After you settle on a language, you need to decide where the code will run. If you are automating your own tasks, running the software from your work computer might be acceptable. More frequently, you will want to run the code on a computer better suited for acting as a web server. There are quite a few solutions available, including running your code on shared hosting environments, cloud services (like Amazon Web Services), or even on your own physical servers at a data center.

A third important decision is to figure out what you will do with the data. Saving results into a file is easy enough, but if you want to store the data in a database or send it to another application, things become more complex. Pulling data out of a database to send to an API can also be challenging.

At this point we can pause and remind you to not be too intimidated by all this new information. You should not expect to know everything about implementing APIs on your first attempt. Take solace knowing that there are people who can help (open source communities, developers for-hire, and potential project collaborators) and lots of resources available online to facilitate learning.

Once you master the basics, there are plenty more topics to learn about in the rich realm of software development. For now, if you succeed at learning a programming language and getting a library up and running, you should celebrate. You will be well on your way to making the most of APIs!

Give Zapier A Try

If coding is beyond your current skill set or time constraints, there is a nifty tool we know of that empowers you to easily interact with APIs. OK, you probably saw this coming: it's Zapier! Our Developer Platform offers a way for you to implement an API that you then interact with as an app on Zapier. Through button clicks and filing out forms, you can implement nearly any API you want.

What makes using the Developer Platform easy is that we have done a lot of the programming for you. Zapier has code in place to make requests, all you have to do is fill in the details. Think of using the platform a bit like using a generic HTTP Client; you tell us a bit about the endpoints and we'll do the rest. The additional benefit is that once you have Zapier talking with an API, you have lots of options for what to do with the data you get back. Also, if you get stuck, you are welcome to reach out to the friendly support team, where you have API experts ready to help you out.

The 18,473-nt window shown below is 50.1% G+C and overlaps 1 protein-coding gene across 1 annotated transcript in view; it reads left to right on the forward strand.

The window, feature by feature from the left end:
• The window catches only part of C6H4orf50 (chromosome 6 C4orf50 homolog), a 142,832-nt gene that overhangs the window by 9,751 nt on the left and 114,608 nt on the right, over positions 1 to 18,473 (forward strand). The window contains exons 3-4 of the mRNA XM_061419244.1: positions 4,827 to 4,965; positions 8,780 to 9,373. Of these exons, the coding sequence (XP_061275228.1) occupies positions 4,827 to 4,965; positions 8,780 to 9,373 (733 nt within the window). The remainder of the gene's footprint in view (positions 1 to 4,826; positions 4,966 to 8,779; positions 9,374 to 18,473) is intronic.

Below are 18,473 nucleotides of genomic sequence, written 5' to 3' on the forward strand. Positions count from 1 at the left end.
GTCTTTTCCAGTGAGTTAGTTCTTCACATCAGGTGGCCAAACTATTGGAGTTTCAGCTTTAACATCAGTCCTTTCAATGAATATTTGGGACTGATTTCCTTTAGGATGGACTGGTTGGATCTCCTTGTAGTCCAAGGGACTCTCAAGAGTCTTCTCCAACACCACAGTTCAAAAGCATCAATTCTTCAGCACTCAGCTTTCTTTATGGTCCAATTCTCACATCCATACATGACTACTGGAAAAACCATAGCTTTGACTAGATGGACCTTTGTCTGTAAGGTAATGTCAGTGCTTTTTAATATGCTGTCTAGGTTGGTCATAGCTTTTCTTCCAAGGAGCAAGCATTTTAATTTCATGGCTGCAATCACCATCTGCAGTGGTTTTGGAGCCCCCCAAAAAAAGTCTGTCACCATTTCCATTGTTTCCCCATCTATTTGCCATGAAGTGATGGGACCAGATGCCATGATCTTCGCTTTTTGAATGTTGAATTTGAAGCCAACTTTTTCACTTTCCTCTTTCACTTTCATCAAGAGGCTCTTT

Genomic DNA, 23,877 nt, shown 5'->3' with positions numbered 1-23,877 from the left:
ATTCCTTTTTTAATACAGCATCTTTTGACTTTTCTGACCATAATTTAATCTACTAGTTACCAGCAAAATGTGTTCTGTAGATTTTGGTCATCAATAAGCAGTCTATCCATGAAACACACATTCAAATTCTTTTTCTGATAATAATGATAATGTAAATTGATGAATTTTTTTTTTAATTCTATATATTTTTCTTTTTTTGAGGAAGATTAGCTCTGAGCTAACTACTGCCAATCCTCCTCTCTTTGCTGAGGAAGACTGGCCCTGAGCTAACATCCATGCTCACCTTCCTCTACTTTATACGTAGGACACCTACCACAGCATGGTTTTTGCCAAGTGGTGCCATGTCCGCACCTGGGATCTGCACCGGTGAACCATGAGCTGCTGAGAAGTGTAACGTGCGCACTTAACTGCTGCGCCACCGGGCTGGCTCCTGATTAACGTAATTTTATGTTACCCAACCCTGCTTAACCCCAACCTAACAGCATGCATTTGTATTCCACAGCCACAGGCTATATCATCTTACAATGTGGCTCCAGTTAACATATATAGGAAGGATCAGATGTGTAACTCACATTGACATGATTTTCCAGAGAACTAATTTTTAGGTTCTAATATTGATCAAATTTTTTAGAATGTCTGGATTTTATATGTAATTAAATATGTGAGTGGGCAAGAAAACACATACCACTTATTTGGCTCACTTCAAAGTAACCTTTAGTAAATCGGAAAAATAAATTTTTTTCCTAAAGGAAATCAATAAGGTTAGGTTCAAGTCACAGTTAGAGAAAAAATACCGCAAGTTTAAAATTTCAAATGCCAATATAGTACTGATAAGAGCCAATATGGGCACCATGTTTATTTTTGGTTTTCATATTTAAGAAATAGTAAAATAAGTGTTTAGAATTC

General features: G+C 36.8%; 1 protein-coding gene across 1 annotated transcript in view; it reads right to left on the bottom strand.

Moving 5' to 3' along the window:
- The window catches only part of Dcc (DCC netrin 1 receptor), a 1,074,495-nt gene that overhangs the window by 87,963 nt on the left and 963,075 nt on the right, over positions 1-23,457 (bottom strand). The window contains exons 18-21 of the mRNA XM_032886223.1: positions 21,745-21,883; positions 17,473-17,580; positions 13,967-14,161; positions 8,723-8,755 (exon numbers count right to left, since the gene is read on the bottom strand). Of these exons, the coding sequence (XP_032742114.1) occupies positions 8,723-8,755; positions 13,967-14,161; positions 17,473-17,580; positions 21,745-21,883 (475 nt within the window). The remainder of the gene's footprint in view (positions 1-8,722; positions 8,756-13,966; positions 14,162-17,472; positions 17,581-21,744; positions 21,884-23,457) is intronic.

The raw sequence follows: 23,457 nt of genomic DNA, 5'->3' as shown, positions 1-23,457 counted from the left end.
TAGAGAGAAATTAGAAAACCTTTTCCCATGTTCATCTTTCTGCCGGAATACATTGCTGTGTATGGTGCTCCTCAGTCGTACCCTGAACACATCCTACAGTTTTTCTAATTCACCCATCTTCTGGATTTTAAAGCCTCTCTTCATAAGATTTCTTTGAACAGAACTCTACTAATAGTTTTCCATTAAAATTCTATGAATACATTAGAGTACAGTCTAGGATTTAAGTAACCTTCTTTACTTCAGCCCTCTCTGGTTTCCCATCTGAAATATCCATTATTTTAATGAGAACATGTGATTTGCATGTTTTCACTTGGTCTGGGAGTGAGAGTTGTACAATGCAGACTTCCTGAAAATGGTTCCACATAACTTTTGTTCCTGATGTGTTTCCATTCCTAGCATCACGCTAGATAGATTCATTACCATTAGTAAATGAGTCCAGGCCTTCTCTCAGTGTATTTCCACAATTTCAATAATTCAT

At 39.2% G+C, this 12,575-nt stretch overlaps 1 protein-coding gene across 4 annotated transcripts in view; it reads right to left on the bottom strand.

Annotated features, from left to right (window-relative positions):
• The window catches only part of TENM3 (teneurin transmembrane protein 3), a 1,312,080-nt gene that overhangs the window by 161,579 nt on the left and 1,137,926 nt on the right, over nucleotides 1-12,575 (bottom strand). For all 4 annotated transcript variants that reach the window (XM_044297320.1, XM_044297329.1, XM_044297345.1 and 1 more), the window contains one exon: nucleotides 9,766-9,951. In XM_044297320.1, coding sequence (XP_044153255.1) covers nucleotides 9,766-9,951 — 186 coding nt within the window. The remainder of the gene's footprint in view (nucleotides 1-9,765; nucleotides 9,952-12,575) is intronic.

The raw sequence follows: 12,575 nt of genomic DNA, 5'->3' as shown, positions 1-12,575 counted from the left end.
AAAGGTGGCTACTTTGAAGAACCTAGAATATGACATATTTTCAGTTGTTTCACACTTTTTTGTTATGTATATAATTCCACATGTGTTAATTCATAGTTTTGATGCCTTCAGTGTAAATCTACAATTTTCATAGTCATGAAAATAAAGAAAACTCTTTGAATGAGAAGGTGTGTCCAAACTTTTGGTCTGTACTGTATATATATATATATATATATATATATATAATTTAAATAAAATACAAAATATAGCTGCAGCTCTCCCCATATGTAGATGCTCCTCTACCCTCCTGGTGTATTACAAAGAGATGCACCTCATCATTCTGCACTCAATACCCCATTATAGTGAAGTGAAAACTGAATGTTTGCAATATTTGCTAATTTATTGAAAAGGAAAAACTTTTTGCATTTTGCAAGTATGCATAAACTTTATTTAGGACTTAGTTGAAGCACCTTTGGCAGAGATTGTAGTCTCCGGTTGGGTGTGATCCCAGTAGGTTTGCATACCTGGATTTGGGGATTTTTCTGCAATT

We've come a long way in this course. We started with questions like "What is a client?" and end with ideas for how to build them. Even if you decide not to try your hand at implementing an API, we hope you feel comfortable when they come up in conversation. You now have a sense of what an API is, what it does, and how you can leverage one to benefit your business.

Maybe you run a company and see the value in providing an API to your customers. Or perhaps you regularly do pesky, time-consuming tasks that you are excited to have automated. Whatever the case may be, we hope you find the knowledge you've gained valuable. Please share this course with anyone you think could benefit from it and spread the word that APIs are awesome!

Chapter 8 Recap

In this chapter, we discussed how an API design becomes working software. We talked about ways that you can begin using APIs.

The key terms we learned were:

  • Implement: Writing software that obeys the rules of an API
  • Documentation: Webpages, PDF's, etc. that explain the rules of an API
  • Library: Code released by an API publisher that implements the client portion of their API


Think about ways you might be able to use an API in your working life. To get the juices going, here are a few ideas:

  • You need some quick stats from a SaaS (Software as a Service) application you use. Firing up an HTTP Client to make a few requests could be a fast way to get the information you need.
  • You have a labor-intensive task that needs to get done and there isn't time to have a developer friend lend a hand. Grabbing a client library and creating a quick program could be a big timesaver.
  • You really want to move data between two SaaS apps on a continual basis, but you don't have the resources to build a client for each app from scratch, nor a good place to run that code. Using the Zapier Developer Platform could be a low-cost way to get the applications connected.

The End

This concludes "An Introduction to APIs", a free educational course brought to you by Zapier. We hope you've enjoyed reading it. If you think someone else might benefit from this material, please do share.